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Farm Profits May Fall as Five-year Crop Boom Ends

13 February 2014

US - A waning boom in US crop prices will cut annual farm profits 27 percent this year from a record, potentially denting demand for Deere & Co. tractors and Monsanto chemicals, the government said.

Agricultural net income will be $95.8 billion, down from a revised $130.5 billion last year, the Department of Agriculture said Tuesday in its first 2014 forecast, reports Kansas City.

Income for major crops such as corn, soybeans and wheat will be $189.4 billion, down 12 per cent. Expenses for feed, chemicals and other items will be $348.2 billion, down 11 per cent.

Flat demand for corn to make ethanol and fewer exports to China may halt gains in farmland values after a 37 per cent jump since 2009, leaving farmers with less to invest. The farm law President Barack Obama signed last week also will cut government spending on agriculture, further eroding profit.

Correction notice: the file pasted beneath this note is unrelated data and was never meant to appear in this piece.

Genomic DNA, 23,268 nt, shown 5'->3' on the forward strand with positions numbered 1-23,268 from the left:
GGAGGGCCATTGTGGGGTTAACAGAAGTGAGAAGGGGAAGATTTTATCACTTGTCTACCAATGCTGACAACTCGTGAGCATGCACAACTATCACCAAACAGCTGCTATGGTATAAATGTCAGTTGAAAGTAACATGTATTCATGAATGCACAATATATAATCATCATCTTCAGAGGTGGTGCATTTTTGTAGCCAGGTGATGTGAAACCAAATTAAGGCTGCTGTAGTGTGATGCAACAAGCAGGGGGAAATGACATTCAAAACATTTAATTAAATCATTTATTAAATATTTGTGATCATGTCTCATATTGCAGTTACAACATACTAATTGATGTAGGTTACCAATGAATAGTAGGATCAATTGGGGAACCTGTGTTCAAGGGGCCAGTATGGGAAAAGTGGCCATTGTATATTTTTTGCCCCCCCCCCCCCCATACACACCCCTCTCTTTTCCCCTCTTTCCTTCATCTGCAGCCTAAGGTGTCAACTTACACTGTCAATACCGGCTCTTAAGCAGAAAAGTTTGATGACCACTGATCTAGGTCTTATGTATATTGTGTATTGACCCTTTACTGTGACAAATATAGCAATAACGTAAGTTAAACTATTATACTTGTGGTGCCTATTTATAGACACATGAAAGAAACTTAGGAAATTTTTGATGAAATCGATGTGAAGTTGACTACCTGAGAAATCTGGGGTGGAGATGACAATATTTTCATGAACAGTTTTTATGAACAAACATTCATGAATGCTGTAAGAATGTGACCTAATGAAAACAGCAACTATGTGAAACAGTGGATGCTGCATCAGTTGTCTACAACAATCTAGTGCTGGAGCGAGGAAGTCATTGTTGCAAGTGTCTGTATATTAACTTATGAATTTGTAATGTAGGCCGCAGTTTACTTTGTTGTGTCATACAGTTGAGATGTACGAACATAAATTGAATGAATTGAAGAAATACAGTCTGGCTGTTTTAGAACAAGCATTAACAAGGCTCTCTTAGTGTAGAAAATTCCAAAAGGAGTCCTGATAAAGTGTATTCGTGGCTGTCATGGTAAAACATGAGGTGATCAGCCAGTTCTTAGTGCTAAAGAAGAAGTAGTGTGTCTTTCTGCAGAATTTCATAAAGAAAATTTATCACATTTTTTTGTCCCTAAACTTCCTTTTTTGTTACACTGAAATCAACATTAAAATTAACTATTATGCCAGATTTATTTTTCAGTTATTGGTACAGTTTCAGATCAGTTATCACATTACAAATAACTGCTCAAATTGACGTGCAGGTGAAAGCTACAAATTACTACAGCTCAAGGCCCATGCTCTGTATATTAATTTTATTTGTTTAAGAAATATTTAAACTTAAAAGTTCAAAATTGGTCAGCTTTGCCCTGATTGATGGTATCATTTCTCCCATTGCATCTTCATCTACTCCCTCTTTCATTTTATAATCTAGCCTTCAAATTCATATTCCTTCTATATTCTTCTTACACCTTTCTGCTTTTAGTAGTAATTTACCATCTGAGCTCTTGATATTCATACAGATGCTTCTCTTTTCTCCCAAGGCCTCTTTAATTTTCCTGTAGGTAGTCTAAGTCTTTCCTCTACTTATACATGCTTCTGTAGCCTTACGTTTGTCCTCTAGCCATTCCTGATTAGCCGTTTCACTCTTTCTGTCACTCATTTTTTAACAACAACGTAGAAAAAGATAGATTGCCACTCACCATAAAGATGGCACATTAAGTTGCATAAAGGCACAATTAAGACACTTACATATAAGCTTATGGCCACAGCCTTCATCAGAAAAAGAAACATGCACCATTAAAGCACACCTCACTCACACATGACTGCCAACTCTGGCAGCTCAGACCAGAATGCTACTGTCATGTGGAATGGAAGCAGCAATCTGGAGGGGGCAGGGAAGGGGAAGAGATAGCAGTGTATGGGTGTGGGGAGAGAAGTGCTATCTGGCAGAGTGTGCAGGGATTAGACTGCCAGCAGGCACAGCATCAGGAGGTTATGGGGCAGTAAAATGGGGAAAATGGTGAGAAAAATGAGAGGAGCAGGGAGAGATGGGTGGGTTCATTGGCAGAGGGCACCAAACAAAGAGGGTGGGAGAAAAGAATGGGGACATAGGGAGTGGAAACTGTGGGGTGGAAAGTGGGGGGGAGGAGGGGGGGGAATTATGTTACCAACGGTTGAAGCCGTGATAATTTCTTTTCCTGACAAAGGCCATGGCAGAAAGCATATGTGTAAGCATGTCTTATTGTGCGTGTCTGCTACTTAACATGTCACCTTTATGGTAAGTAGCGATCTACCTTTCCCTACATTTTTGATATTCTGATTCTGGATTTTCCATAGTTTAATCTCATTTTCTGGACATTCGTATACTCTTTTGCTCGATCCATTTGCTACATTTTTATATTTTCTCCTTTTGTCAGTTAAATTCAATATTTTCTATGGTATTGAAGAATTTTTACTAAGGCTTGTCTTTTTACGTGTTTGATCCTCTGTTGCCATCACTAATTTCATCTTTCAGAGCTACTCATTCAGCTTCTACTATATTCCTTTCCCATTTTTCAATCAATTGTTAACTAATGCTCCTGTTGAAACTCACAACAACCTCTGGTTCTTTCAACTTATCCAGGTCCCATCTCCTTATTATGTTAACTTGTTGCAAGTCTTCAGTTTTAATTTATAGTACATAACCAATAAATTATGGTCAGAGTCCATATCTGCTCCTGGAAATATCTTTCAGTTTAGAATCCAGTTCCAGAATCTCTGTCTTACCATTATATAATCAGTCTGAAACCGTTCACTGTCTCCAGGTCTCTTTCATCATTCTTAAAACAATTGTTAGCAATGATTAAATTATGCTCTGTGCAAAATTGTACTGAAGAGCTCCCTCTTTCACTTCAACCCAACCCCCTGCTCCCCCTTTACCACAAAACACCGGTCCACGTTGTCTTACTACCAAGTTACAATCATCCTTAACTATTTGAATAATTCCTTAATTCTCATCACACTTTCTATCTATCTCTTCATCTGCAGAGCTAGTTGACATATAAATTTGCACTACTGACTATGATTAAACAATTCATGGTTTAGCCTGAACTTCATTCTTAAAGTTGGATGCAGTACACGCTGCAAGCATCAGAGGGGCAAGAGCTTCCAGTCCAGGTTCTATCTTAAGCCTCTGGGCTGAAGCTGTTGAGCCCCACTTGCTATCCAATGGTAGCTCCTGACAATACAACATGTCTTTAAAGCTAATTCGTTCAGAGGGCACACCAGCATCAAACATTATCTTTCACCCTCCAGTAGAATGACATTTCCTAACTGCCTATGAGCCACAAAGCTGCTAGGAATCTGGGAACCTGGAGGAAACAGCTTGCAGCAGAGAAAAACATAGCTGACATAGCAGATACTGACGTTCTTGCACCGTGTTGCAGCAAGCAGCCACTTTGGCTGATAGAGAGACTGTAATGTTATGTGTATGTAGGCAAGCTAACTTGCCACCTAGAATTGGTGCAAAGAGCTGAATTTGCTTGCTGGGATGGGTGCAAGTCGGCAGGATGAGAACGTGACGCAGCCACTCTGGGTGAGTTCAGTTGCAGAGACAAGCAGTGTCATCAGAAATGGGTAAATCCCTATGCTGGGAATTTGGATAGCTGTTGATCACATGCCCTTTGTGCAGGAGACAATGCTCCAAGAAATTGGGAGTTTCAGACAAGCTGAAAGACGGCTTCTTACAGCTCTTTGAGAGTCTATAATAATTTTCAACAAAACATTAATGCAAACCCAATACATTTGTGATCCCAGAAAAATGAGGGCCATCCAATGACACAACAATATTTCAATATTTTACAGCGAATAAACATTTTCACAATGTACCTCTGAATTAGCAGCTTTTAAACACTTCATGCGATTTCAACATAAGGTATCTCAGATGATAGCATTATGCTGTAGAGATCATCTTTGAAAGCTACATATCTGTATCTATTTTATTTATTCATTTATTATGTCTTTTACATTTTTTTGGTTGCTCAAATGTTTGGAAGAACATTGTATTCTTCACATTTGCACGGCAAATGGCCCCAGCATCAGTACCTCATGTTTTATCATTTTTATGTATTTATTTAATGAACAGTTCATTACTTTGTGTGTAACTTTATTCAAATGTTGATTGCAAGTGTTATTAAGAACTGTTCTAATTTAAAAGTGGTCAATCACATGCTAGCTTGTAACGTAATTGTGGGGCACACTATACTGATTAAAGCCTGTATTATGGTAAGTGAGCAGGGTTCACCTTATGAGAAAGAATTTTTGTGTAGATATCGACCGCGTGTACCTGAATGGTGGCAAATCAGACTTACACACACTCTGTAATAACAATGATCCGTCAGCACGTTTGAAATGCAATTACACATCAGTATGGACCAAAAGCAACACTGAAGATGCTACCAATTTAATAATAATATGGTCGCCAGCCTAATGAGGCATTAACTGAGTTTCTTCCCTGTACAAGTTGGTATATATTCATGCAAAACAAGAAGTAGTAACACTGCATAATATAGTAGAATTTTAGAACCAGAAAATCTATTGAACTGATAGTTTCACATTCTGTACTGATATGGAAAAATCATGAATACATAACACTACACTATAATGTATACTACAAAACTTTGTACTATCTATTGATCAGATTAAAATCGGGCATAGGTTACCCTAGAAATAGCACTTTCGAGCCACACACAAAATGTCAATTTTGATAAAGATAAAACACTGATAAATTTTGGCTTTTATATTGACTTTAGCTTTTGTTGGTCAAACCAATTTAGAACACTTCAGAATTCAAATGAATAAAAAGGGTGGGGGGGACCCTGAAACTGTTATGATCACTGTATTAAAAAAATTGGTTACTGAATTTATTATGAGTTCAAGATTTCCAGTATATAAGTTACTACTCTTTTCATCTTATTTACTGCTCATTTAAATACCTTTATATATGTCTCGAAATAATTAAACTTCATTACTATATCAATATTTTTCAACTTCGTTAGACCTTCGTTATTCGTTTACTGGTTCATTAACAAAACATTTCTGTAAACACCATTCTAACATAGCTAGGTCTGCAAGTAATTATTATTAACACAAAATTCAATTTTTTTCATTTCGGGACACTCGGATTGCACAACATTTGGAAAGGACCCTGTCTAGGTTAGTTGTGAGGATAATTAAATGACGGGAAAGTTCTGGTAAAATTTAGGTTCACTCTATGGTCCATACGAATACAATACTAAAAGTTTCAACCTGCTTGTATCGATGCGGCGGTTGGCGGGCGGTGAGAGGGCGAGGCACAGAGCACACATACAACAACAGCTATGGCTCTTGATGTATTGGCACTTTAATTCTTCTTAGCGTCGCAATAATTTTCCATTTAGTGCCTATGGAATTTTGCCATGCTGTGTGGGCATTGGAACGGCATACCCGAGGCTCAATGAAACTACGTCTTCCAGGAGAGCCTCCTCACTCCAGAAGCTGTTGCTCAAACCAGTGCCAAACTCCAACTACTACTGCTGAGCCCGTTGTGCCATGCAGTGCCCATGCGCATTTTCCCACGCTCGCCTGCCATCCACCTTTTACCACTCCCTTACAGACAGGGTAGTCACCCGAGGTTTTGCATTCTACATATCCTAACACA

Government subsidies to agriculture will be $6.1 billion, down 45 per cent from last year. The farm bill, hailed by farmer groups as a way to better target aid toward producers during times when they need it, probably won’t add much to profit this year, said Patrick Westhoff, an agricultural economist at the University of Missouri in Columbia.

The law ends a $5 billion annual crop subsidy and relies on subsidized federal crop insurance to guard against floods, drought, pests and other risks.

“We’re looking at an era of about three, four, five years of reduced profitability in agriculture,” said Matthew Roberts, an economist at Ohio State University in Columbus. Without substantial disruptions to crop production, “by 2015, 2016, farms that expanded very rapidly over the last few years could be vulnerable, and we would see the first significant farm failures.”

 

 

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